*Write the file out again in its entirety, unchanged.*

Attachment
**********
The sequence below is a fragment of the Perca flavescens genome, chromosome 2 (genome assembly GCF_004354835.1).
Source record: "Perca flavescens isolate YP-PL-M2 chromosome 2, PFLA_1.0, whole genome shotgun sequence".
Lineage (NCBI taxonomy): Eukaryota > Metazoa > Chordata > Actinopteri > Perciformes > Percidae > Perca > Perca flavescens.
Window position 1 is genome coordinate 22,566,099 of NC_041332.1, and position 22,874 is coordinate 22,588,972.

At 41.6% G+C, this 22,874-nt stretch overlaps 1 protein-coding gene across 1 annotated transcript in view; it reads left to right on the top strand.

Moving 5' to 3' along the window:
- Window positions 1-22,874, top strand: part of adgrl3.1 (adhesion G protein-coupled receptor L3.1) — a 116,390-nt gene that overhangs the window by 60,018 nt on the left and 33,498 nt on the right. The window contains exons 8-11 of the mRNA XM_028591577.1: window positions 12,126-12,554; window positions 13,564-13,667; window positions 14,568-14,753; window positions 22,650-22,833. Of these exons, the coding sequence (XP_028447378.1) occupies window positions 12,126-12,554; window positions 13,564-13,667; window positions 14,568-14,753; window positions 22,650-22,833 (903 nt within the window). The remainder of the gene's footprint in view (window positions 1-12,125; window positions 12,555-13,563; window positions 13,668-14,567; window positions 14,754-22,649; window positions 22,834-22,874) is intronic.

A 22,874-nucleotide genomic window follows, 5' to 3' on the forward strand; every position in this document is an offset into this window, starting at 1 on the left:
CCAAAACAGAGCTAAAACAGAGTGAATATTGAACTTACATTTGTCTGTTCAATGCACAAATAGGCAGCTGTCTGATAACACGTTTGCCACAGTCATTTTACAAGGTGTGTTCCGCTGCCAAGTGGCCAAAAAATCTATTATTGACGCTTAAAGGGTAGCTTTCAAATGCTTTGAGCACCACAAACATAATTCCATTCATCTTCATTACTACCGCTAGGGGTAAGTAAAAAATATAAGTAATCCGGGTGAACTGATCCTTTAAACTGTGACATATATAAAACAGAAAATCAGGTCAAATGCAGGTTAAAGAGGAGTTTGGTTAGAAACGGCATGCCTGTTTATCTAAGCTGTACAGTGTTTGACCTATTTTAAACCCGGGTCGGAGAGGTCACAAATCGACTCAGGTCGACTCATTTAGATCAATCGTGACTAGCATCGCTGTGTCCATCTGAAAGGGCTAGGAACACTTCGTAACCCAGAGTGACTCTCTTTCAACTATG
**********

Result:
The sequence below is a fragment of the Perca flavescens genome, chromosome 2 (genome assembly GCF_004354835.1).
Source record: "Perca flavescens isolate YP-PL-M2 chromosome 2, PFLA_1.0, whole genome shotgun sequence".
Lineage (NCBI taxonomy): Eukaryota > Metazoa > Chordata > Actinopteri > Perciformes > Percidae > Perca > Perca flavescens.
Window position 1 is genome coordinate 22,566,099 of NC_041332.1, and position 22,874 is coordinate 22,588,972.

At 41.6% G+C, this 22,874-nt stretch overlaps 1 protein-coding gene across 1 annotated transcript in view; it reads left to right on the top strand.

Moving 5' to 3' along the window:
- Window positions 1-22,874, top strand: part of adgrl3.1 (adhesion G protein-coupled receptor L3.1) — a 116,390-nt gene that overhangs the window by 60,018 nt on the left and 33,498 nt on the right. The window contains exons 8-11 of the mRNA XM_028591577.1: window positions 12,126-12,554; window positions 13,564-13,667; window positions 14,568-14,753; window positions 22,650-22,833. Of these exons, the coding sequence (XP_028447378.1) occupies window positions 12,126-12,554; window positions 13,564-13,667; window positions 14,568-14,753; window positions 22,650-22,833 (903 nt within the window). The remainder of the gene's footprint in view (window positions 1-12,125; window positions 12,555-13,563; window positions 13,668-14,567; window positions 14,754-22,649; window positions 22,834-22,874) is intronic.

A 22,874-nucleotide genomic window follows, 5' to 3' on the forward strand; every position in this document is an offset into this window, starting at 1 on the left:
CCAAAACAGAGCTAAAACAGAGTGAATATTGAACTTACATTTGTCTGTTCAATGCACAAATAGGCAGCTGTCTGATAACACGTTTGCCACAGTCATTTTACAAGGTGTGTTCCGCTGCCAAGTGGCCAAAAAATCTATTATTGACGCTTAAAGGGTAGCTTTCAAATGCTTTGAGCACCACAAACATAATTCCATTCATCTTCATTACTACCGCTAGGGGTAAGTAAAAAATATAAGTAATCCGGGTGAACTGATCCTTTAAACTGTGACATATATAAAACAGAAAATCAGGTCAAATGCAGGTTAAAGAGGAGTTTGGTTAGAAACGGCATGCCTGTTTATCTAAGCTGTACAGTGTTTGACCTATTTTAAACCCGGGTCGGAGAGGTCACAAATCGACTCAGGTCGACTCATTTAGATCAATCGTGACTAGCATCGCTGTGTCCATCTGAAAGGGCTAGGAACACTTCGTAACCCAGAGTGACTCTCTTTCAACTATG